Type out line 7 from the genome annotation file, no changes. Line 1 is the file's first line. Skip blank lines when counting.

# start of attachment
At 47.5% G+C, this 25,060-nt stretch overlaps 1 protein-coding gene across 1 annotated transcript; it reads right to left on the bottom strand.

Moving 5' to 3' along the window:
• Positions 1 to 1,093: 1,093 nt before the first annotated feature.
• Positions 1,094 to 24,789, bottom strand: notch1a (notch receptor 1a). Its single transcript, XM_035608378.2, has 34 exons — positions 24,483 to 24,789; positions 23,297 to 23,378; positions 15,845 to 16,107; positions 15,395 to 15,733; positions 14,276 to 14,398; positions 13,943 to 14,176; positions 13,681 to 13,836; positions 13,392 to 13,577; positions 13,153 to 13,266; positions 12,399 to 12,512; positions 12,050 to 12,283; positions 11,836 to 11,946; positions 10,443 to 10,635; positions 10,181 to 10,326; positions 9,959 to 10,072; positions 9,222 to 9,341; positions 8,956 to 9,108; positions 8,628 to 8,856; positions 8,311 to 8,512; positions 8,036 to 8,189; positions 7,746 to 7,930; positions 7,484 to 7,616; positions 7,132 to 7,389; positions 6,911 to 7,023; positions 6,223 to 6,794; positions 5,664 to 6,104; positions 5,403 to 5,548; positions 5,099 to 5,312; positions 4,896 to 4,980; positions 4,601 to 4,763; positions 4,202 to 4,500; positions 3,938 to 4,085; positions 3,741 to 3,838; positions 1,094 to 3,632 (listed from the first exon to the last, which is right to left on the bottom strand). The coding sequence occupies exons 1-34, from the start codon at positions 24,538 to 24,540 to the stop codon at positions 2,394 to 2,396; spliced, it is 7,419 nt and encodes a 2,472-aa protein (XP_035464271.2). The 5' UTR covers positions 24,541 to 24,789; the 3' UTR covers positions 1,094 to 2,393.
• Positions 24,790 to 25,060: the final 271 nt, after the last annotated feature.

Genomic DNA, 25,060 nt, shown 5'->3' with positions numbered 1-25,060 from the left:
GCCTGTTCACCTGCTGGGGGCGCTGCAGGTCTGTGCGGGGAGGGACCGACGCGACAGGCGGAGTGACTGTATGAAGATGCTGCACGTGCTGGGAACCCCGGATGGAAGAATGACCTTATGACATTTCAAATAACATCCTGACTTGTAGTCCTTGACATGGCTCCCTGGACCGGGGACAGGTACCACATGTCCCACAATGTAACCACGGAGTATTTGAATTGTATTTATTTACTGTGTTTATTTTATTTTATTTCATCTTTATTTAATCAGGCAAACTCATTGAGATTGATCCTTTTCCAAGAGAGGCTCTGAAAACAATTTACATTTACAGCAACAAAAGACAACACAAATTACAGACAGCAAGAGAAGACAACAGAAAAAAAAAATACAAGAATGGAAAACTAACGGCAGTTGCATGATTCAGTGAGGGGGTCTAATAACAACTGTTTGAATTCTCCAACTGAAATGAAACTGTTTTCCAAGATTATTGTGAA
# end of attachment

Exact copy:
GCCTGTTCACCTGCTGGGGGCGCTGCAGGTCTGTGCGGGGAGGGACCGACGCGACAGGCGGAGTGACTGTATGAAGATGCTGCACGTGCTGGGAACCCCGGATGGAAGAATGACCTTATGACATTTCAAATAACATCCTGACTTGTAGTCCTTGACATGGCTCCCTGGACCGGGGACAGGTACCACATGTCCCACAATGTAACCACGGAGTATTTGAATTGTATTTATTTACTGTGTTTATTTTATTTTATTTCATCTTTATTTAATCAGGCAAACTCATTGAGATTGATCCTTTTCCAAGAGAGGCTCTGAAAACAATTTACATTTACAGCAACAAAAGACAACACAAATTACAGACAGCAAGAGAAGACAACAGAAAAAAAAAATACAAGAATGGAAAACTAACGGCAGTTGCATGATTCAGTGAGGGGGTCTAATAACAACTGTTTGAATTCTCCAACTGAAATGAAACTGTTTTCCAAGATTATTGTGAA